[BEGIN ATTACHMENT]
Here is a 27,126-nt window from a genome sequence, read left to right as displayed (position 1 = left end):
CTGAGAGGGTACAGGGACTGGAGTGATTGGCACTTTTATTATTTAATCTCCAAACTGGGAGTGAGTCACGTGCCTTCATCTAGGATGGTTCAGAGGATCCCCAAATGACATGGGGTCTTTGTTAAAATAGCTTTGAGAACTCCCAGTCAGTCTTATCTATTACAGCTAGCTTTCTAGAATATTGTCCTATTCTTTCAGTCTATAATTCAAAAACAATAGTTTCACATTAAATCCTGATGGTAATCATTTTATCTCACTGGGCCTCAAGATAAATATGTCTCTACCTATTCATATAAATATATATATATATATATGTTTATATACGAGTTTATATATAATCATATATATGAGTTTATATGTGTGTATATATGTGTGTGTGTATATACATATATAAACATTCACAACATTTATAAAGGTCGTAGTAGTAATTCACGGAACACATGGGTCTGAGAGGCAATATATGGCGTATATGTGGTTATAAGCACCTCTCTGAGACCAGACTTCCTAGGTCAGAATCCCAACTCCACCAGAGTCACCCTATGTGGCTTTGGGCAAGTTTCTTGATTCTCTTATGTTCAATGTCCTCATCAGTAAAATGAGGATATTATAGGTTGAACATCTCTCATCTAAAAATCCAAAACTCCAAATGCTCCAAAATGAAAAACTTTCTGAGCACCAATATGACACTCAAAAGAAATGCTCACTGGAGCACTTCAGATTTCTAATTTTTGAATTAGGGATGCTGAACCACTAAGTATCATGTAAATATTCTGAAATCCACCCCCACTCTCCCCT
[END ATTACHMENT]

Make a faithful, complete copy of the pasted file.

Here is a 27,126-nt window from a genome sequence, read left to right as displayed (position 1 = left end):
CTGAGAGGGTACAGGGACTGGAGTGATTGGCACTTTTATTATTTAATCTCCAAACTGGGAGTGAGTCACGTGCCTTCATCTAGGATGGTTCAGAGGATCCCCAAATGACATGGGGTCTTTGTTAAAATAGCTTTGAGAACTCCCAGTCAGTCTTATCTATTACAGCTAGCTTTCTAGAATATTGTCCTATTCTTTCAGTCTATAATTCAAAAACAATAGTTTCACATTAAATCCTGATGGTAATCATTTTATCTCACTGGGCCTCAAGATAAATATGTCTCTACCTATTCATATAAATATATATATATATATATGTTTATATACGAGTTTATATATAATCATATATATGAGTTTATATGTGTGTATATATGTGTGTGTGTATATACATATATAAACATTCACAACATTTATAAAGGTCGTAGTAGTAATTCACGGAACACATGGGTCTGAGAGGCAATATATGGCGTATATGTGGTTATAAGCACCTCTCTGAGACCAGACTTCCTAGGTCAGAATCCCAACTCCACCAGAGTCACCCTATGTGGCTTTGGGCAAGTTTCTTGATTCTCTTATGTTCAATGTCCTCATCAGTAAAATGAGGATATTATAGGTTGAACATCTCTCATCTAAAAATCCAAAACTCCAAATGCTCCAAAATGAAAAACTTTCTGAGCACCAATATGACACTCAAAAGAAATGCTCACTGGAGCACTTCAGATTTCTAATTTTTGAATTAGGGATGCTGAACCACTAAGTATCATGTAAATATTCTGAAATCCACCCCCACTCTCCCCT